The International Monetary Fund suggests countries look at a range of policy ideas that could redistribute wealth while helping the economy.
The plan would provide retroactive benefits to those who lost federal help after Dec. 28.
The president offered few details of exactly how the rules will be changed.
First-time claims for jobless benefits fell by 9,000 last week, another sign that businesses are laying off fewer workers and the labor market is improving.
It is “natural” to be concerned about outsized political influence by large financial institutions, according to a top nominee to join the Federal Reserve.
Stanley Fischer, tapped by the president to serve as the Fed’s vice chairman, told members of the Senate Banking Committee Thursday that it obviously would be a concern if a handful of big banks or a single institution gained a disproportionate amount of say in the federal government. But at the same time, he said, Congress should not fret about the time he spent at Citigroup, one of the nation's largest banks.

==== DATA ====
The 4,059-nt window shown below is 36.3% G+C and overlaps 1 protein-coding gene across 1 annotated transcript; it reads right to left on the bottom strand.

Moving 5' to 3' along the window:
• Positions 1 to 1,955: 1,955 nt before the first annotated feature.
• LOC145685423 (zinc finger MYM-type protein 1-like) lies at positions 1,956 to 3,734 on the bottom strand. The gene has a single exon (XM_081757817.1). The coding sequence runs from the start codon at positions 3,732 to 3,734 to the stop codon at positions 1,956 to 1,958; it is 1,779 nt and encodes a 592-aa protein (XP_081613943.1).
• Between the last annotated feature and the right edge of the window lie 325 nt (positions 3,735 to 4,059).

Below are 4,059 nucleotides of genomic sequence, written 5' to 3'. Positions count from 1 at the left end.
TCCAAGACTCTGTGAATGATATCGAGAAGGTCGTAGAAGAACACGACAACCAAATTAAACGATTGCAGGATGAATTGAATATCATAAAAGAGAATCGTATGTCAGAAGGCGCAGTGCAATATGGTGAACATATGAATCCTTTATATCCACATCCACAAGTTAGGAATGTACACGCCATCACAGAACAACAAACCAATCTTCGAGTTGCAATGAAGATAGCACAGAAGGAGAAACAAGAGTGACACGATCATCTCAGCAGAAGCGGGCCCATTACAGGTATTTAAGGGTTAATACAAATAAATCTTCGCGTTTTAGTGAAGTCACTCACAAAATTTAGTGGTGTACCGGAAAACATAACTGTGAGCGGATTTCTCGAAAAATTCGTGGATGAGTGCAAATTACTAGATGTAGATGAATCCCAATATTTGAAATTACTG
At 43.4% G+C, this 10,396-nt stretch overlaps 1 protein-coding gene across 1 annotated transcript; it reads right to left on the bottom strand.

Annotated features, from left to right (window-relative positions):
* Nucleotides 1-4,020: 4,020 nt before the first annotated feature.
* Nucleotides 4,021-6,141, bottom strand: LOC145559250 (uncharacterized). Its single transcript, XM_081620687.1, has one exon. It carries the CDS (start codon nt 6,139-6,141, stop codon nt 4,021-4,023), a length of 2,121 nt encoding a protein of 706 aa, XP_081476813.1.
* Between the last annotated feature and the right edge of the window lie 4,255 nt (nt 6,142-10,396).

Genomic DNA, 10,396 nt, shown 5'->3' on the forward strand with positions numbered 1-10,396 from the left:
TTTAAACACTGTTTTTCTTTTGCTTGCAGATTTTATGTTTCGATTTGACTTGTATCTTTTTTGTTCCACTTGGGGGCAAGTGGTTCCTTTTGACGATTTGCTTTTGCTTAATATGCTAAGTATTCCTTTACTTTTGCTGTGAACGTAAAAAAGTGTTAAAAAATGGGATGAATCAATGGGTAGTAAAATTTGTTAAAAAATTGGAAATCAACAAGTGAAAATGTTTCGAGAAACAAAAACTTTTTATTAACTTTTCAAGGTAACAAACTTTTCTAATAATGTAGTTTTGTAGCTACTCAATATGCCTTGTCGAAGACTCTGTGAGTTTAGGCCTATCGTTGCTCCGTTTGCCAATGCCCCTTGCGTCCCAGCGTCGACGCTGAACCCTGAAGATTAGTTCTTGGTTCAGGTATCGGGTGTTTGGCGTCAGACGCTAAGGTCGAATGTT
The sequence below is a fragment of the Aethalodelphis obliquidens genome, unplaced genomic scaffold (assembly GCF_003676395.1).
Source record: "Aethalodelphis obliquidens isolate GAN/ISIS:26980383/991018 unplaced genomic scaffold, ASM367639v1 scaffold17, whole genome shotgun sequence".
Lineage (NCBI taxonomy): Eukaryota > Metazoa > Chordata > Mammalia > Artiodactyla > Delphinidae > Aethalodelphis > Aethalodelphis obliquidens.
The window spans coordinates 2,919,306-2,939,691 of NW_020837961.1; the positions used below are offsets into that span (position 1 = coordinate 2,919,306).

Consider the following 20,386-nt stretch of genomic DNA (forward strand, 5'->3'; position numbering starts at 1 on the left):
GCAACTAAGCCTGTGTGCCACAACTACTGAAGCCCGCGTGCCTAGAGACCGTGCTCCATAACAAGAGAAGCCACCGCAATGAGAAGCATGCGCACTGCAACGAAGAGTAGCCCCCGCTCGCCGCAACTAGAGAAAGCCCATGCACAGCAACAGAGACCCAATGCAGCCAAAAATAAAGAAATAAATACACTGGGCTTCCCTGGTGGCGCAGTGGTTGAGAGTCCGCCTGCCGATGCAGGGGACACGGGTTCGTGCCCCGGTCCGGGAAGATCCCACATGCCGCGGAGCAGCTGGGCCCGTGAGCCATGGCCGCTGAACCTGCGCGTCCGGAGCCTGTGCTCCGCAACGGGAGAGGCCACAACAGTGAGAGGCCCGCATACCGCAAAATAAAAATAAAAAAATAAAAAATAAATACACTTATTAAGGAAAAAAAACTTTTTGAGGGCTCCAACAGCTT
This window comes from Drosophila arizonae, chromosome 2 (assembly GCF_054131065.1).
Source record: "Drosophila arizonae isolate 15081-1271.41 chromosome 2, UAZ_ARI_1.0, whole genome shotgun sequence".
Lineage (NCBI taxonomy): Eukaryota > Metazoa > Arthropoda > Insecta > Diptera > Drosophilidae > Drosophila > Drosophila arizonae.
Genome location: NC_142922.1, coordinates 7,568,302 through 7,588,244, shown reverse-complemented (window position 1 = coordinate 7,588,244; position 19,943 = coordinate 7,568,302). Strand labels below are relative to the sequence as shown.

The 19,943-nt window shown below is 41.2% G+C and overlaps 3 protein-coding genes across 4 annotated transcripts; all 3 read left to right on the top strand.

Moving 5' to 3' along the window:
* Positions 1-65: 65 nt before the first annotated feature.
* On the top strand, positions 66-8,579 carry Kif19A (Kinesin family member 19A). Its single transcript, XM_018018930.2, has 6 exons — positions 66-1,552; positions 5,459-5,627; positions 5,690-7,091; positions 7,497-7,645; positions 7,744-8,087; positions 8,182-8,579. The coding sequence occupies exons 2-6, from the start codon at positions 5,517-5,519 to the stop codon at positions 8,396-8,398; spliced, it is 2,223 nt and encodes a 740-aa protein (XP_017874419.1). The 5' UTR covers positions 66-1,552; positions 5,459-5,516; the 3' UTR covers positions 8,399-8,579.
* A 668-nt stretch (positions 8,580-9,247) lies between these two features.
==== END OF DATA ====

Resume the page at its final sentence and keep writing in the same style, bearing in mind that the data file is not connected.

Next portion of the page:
Retail sales thawed out last month after plunging in January as severe winter weather battered most of the country.
February sales rose by a seasonally adjusted 0.3 percent, a swing back into positive territory after a 0.6 percent drop the previous month, which was even lower than first reported, the Commerce Department said Thursday.
Nineteen percent say unemployment and jobs is the top issue in a new poll.
Republicans oppose the measure, pointing to a CBO report predicting major job losses.
Earlier Obama announced a plan to expand those eligible for overtime pay.
Manufacturers' optimism has perked up to its highest levels in more than a year, according to a new survey released on Monday.
A National Association of Manufacturers (NAM) survey found that found that 86.1 percent of respondents were either somewhat or very positive about their company’s outlook, the highest sign of manufacturer confidence since the fiscal cliff debate of 2012.